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Born in New York City, William Gropper was the son of Jewish immigrants from eastern Europe and the eldest of their six children. His parents worked in the city’s garment industry, living in poverty on the Lower East Side. As a youth, Gropper attended the National Academy of Design and the Ferrer School where he was a pupil of American artists Robert Henri and George Bellows. After studying at the New York School of Fine and Applied Arts on scholarship, the young artist was hired as a staff illustrator at the New York Tribune in 1917. Soon, Gropper was a co-founder and contributor to the left-wing New York monthly, The Masses, and later The Liberator, The Nation, and The Revolutionary Age, all progressive socialist publications. During the early 1920s, Gropper continued as a freelance contributor for more mainsteam magazines, including New Pearson’s, Playboy, National Financial News and New York Evening Post. Continuing his personal studio practice throughout this time, Gropper had his first solo exhibition at ACA Galleries, New York, in 1936.

As an advocate for worker’s rights, portraying labor struggles became a prominent theme in Gropper’s work throughout his career. In 1937, Gropper witnessed the horror of the Youngstown Strike as seen in the oil tondo, Little Steel, while traveling the country on WPA funds to document the effects of the Great Depression. He later wrote an article for The Nation about the violent encounter between the truck drivers’ union strikers and local police, “Screams were drowned out by shell fire. Strikers ran in every direction; many of them hurled rocks at the police, others ran to find weapons.” As a WPA muralist in the 1930s and 1940s, Gropper completed several commissions, including the United States Post Office in Freeport, Long Island (1938) and the Northwestern Postal Station in Detroit (1941).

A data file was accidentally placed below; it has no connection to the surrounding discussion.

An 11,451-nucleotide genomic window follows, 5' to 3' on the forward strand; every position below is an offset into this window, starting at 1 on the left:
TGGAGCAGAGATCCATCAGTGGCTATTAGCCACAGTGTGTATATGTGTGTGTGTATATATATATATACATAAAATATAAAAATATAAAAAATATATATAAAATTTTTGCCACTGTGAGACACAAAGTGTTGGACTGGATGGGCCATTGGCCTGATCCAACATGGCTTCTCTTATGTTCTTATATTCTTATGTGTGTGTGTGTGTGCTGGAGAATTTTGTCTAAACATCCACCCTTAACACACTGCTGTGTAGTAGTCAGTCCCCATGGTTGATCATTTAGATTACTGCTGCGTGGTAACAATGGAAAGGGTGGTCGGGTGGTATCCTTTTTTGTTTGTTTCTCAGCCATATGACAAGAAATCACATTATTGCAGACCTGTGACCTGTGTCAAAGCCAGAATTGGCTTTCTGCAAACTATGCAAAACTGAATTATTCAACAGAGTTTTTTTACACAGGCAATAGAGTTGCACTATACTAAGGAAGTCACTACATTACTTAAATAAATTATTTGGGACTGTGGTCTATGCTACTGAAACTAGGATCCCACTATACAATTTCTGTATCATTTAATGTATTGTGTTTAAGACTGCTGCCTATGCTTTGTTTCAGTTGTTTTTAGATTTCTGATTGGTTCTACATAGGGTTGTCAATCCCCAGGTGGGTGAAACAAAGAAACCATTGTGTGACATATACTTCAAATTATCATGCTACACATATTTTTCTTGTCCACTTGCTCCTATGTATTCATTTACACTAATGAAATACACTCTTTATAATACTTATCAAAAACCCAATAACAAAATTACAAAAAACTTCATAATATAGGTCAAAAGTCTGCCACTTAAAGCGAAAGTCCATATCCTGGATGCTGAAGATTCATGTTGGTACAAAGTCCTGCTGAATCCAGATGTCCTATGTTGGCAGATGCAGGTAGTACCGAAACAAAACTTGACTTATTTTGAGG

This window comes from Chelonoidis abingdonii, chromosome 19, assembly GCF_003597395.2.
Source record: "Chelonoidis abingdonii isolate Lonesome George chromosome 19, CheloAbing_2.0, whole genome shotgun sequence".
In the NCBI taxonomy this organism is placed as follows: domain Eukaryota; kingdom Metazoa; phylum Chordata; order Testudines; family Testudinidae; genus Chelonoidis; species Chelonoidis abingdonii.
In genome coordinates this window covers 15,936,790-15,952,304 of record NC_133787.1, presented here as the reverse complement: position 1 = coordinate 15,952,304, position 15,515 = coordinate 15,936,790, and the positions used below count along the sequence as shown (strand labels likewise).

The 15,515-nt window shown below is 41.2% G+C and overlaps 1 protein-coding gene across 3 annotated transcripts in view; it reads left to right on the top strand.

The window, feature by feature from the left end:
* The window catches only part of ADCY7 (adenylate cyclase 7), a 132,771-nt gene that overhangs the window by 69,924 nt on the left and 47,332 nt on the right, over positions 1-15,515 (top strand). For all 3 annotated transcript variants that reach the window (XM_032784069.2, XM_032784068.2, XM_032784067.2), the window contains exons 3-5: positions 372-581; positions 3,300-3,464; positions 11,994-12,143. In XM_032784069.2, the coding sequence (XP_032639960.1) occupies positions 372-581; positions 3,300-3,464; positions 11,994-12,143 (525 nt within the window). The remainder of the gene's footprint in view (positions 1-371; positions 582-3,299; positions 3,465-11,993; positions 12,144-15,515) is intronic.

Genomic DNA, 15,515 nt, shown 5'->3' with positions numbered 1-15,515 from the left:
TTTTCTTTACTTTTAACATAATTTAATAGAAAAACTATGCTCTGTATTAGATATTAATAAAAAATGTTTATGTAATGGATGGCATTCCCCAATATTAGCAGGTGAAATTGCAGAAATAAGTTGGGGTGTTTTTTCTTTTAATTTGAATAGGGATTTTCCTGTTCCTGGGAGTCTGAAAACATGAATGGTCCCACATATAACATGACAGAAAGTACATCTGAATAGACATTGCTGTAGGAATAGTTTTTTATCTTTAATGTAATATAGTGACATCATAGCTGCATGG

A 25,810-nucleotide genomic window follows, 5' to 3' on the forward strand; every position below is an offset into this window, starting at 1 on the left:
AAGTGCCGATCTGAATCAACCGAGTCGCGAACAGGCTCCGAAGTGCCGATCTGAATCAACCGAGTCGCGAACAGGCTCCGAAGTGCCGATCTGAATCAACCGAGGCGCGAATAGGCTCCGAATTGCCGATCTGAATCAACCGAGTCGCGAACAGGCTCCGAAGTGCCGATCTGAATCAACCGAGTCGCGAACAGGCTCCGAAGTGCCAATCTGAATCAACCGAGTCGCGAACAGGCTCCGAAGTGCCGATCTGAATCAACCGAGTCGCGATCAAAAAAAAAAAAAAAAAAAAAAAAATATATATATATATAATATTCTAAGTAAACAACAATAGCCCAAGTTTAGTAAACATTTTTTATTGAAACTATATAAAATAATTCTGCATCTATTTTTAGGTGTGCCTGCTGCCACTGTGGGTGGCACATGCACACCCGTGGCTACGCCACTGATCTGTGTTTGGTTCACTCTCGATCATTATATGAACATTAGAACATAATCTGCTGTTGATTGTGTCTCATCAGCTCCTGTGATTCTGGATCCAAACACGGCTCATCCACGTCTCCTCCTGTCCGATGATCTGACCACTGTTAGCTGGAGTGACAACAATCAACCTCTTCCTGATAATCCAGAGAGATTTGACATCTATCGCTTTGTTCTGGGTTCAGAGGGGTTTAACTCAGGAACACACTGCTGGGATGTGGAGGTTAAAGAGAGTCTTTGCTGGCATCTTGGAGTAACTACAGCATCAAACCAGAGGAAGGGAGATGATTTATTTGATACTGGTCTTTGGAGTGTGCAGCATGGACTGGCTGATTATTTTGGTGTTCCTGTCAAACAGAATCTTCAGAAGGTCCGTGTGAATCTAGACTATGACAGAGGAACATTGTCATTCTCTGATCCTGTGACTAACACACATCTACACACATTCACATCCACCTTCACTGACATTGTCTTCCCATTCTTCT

During Joseph McCarthy’s anti-communist campaign of the 1950’s, Gropper was asked to testify before the United States Senate. Despite the resulting adversity, he experienced a renewed popularity during the 1960’s. Before his death in 1977 he had gained recognition with his election to the prestigious National Institute of Arts and Letters in 1968.                                                    

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